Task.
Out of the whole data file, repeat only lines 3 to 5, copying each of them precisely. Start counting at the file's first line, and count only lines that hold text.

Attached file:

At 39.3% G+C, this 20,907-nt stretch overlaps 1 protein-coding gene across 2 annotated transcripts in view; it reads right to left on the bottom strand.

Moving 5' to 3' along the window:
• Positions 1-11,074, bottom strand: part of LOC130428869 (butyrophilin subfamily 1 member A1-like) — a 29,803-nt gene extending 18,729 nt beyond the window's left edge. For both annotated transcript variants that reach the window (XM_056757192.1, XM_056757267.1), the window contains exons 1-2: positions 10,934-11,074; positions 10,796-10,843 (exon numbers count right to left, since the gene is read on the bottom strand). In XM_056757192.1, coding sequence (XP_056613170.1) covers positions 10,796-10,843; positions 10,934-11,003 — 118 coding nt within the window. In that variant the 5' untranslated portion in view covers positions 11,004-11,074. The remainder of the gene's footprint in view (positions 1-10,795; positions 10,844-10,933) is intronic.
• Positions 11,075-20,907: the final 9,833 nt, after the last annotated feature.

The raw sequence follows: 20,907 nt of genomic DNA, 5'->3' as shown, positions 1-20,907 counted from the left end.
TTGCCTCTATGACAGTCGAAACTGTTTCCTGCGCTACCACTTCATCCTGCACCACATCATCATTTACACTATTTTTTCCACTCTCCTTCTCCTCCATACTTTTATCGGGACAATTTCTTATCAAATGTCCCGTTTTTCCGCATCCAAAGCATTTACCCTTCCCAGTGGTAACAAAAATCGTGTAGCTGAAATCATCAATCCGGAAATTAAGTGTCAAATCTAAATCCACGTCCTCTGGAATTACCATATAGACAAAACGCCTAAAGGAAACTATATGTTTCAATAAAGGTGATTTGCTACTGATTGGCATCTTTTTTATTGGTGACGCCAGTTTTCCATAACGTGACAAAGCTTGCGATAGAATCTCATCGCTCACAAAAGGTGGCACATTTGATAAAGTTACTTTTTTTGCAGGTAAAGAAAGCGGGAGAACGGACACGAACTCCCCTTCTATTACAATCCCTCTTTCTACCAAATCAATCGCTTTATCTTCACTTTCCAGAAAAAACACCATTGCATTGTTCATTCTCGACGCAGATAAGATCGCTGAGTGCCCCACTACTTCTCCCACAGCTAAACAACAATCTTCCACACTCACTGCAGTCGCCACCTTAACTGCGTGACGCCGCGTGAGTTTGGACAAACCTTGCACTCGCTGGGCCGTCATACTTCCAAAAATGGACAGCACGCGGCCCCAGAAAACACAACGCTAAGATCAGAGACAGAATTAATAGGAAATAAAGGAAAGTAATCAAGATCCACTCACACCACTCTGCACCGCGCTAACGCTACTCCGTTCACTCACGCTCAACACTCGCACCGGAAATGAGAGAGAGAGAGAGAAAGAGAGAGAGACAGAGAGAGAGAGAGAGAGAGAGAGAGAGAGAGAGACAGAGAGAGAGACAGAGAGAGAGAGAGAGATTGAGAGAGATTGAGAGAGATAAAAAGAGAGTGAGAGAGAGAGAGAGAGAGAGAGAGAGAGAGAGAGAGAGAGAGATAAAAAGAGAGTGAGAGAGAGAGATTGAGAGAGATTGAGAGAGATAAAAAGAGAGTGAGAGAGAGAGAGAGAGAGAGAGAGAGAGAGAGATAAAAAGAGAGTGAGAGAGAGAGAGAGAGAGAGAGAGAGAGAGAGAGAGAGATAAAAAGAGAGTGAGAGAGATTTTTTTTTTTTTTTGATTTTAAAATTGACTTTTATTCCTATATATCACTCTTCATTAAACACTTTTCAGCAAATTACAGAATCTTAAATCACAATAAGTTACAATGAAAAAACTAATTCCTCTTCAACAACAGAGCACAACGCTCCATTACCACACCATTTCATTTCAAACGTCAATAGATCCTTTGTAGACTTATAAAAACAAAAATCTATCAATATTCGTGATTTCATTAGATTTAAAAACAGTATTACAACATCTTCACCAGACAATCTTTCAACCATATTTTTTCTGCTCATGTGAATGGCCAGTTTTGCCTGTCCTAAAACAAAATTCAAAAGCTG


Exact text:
• Positions 1-11,074, bottom strand: part of LOC130428869 (butyrophilin subfamily 1 member A1-like) — a 29,803-nt gene extending 18,729 nt beyond the window's left edge. For both annotated transcript variants that reach the window (XM_056757192.1, XM_056757267.1), the window contains exons 1-2: positions 10,934-11,074; positions 10,796-10,843 (exon numbers count right to left, since the gene is read on the bottom strand). In XM_056757192.1, coding sequence (XP_056613170.1) covers positions 10,796-10,843; positions 10,934-11,003 — 118 coding nt within the window. In that variant the 5' untranslated portion in view covers positions 11,004-11,074. The remainder of the gene's footprint in view (positions 1-10,795; positions 10,844-10,933) is intronic.
• Positions 11,075-20,907: the final 9,833 nt, after the last annotated feature.

The raw sequence follows: 20,907 nt of genomic DNA, 5'->3' as shown, positions 1-20,907 counted from the left end.